And in the back of the magazine was an ad for a brand new Naturopathic medical school opening up in Arizona. It was a perfect fit and I was accepted as a member of the very first class of Southwest College of Naturopathic Medicine and Health Sciences.
My class graduated in 1996 and I started my practice that same year.
Discover. Empower. Live well.
During my residency, one patient changed my medical focus. It started when I cared for a teen with disabling fibromyalgia. It was so bad she was about to have to drop out of high school. She also unexpectedly gained 30 pounds and nothing seemed to help.
I knew what her frustration felt like and I wanted to be help. Then I found out she had undiagnosed Hashimoto’s. Because of my research and training, I was able to guide her to reverse it. This experience led me to realize that hormones are powerful chemicals that can keep diet and exercise from working when they’re out of balance.
This experience compelled me to learn all I could from the conventional and alternative worlds about hormones through the study of endocrinology. Since that time, endocrinology became the focus of my medical practice, I’ve trained hundreds of doctors worldwide on it, and I founded the Endocrine Association of Naturopathic Physicians.
Health problems resurface
After about a decade into my medical practice, some of the old complications of cerebral palsy started to catch up with me again. My calf muscles were always way too tight. Between that and my love of being active, I started getting chronic heel and leg pain.
For 17 years total, I was unable to run the way I wanted to. I tried so hard to find some way to have fun outdoors I even took up off road unicycling. Nothing worked, the more active I was, the more I was in pain.
A circle of physicians who care.
I’d tried everything I could including multiple “1st step” surgeries, but nothing helped. My surgeon said I’d need more major leg surgeries, but they would require a year of recovery and they would not be guaranteed to help. For a few years, I was in limbo, not wanting to give up the little bit of activity I could do.
About this time, I developed a lump in my left arm. It was a rare nerve tumor called a schwannoma. Most schwannomas are benign, but some are malignant. The ones that are really aren’t treatable, but even just getting to it wasn’t that easy. If the surgery did not go well, I could lose the use of my arm.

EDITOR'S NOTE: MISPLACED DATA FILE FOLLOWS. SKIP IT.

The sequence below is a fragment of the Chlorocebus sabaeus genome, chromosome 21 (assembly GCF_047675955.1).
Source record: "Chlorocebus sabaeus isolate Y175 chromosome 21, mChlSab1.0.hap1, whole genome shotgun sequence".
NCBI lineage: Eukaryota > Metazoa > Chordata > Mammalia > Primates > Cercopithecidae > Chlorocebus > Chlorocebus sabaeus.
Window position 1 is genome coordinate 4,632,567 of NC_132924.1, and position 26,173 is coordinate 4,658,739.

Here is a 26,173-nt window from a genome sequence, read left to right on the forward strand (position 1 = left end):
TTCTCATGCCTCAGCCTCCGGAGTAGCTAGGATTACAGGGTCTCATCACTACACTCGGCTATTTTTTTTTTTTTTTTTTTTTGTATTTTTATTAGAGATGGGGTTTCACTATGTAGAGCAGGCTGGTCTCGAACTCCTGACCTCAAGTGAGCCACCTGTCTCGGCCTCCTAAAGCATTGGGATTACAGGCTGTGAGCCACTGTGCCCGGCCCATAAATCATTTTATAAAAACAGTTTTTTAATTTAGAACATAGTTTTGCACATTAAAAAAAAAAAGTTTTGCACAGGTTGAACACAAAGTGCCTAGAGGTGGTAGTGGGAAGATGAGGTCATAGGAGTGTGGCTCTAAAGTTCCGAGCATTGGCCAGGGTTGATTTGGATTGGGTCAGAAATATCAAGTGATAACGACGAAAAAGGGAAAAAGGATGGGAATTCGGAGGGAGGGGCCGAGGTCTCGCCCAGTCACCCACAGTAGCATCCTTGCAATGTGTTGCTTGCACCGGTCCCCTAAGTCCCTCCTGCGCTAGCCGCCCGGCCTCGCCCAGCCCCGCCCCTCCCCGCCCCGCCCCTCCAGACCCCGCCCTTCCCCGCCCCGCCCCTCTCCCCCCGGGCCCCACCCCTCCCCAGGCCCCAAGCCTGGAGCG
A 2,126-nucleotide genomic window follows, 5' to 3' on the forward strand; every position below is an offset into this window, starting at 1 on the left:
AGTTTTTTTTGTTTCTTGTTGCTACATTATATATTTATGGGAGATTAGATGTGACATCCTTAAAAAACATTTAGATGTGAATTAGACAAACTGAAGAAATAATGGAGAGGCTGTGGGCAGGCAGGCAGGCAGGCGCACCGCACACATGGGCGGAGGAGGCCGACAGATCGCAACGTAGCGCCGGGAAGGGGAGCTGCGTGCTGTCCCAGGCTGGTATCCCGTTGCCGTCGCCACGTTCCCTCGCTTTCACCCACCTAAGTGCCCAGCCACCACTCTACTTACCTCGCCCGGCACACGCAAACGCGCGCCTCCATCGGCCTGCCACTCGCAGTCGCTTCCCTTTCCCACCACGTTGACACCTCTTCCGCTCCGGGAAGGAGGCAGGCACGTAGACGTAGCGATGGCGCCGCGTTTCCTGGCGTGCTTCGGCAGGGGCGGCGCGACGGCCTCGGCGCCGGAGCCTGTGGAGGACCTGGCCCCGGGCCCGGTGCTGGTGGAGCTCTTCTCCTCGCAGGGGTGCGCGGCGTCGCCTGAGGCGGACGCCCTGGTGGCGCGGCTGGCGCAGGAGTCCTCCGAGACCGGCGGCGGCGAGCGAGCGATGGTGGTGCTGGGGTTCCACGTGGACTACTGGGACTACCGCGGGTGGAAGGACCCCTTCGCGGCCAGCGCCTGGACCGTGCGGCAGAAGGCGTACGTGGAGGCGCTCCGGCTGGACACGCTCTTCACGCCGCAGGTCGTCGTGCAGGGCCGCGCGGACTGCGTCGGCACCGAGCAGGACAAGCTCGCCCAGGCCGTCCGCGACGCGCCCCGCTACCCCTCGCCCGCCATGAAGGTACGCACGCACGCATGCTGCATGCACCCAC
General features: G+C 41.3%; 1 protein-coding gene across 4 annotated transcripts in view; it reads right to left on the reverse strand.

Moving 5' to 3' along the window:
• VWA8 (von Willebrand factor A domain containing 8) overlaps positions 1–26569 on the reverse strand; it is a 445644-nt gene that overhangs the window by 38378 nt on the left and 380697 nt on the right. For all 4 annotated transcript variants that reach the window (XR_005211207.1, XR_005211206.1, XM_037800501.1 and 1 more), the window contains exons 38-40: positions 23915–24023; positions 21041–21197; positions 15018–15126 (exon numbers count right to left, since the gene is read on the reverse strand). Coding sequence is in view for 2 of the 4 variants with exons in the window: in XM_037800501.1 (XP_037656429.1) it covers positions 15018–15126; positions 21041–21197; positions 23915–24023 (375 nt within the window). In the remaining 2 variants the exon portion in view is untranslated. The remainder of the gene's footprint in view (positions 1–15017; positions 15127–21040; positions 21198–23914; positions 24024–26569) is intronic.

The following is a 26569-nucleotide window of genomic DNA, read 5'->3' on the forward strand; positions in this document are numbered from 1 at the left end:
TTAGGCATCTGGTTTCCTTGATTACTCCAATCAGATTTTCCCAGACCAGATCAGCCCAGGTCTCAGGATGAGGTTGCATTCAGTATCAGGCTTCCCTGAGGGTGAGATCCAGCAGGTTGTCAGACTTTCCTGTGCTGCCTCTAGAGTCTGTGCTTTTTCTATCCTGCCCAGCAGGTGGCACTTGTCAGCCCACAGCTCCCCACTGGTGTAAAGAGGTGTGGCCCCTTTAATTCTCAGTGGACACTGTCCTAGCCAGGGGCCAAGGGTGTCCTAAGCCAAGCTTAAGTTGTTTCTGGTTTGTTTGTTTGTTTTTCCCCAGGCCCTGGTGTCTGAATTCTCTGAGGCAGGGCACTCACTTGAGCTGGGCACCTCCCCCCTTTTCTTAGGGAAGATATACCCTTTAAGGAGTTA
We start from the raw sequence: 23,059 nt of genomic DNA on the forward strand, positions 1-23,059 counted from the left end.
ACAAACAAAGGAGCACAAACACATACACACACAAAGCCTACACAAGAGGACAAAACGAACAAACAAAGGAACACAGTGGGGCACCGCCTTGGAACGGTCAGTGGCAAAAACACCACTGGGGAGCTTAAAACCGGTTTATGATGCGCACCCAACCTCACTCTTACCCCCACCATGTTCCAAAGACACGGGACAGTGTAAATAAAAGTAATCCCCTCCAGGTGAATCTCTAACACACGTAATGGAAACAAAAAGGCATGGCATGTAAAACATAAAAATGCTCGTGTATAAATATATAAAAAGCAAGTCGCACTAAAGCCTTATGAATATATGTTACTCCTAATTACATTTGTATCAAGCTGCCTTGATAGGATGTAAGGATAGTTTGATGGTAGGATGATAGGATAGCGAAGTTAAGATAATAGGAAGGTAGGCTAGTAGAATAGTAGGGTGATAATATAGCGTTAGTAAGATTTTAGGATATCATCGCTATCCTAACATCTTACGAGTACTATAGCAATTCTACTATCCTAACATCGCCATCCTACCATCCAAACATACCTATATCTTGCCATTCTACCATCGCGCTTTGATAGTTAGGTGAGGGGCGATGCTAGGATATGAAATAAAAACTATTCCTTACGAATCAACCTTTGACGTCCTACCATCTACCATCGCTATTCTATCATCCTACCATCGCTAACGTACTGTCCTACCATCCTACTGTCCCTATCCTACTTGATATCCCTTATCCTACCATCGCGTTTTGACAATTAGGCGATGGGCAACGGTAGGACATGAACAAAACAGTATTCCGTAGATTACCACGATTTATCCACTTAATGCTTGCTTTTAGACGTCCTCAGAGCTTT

I connected with a doctor who is amongst the world’s leading neurosurgeons. She was optimistic but did say that there were three possible outcomes and we would not know until after surgery.
I had a few months of not knowing whether I’d:
A. Likely regain function after a year of recovery
B. Find an untreatable cancer
C. Lose the use of my arm
As a doctor, I knew this was an example of the many ways in which our bodies are not perfect. You can take care of yourself and be a good person, and still random things can happen.
She felt optimistic, but did say it could take a year for recovery assuming all went well and that the tumor was not cancerous.
The surgeon who had worked on my legs in the past had become a personal friend and I told him about this situation. He knew that the main reason I hadn’t yet done the more extensive surgeries with him is because I did not want to go through the prolonged recovery process. He said that since I had the down time already, we might as well get my other surgeries done right after the arm. So I did. 3 surgeries in 3 months.
The day after my arm surgery was a good day. My surgeon told me the lesion was not dangerous, she got it all, and she was confident I’d regain the use of my arm.
The last surgery was in 2016 and I’ve been able to resume all activities. I’m having a blast being active again. (And feeling incredibly thankful for a great medical team because your medical team can determine much of your health success).
Reset your health. Reset your life.
Now you know why this health thing is so important to me.
- I know how painful it is when you feel your body has betrayed you.
- I know how precious health is.
- I know how critical the right help is.
- Most importantly, I know that it is possible to be beyond hope, but still get better. If you’re beyond hope now, please reread that.
If any of that resonated with you, let’s get going on your journey back 🙂
Best place to start is this quiz to see how well your adrenal glands are working right now. They control your resilience. If you don’t have much, it’s your top priority.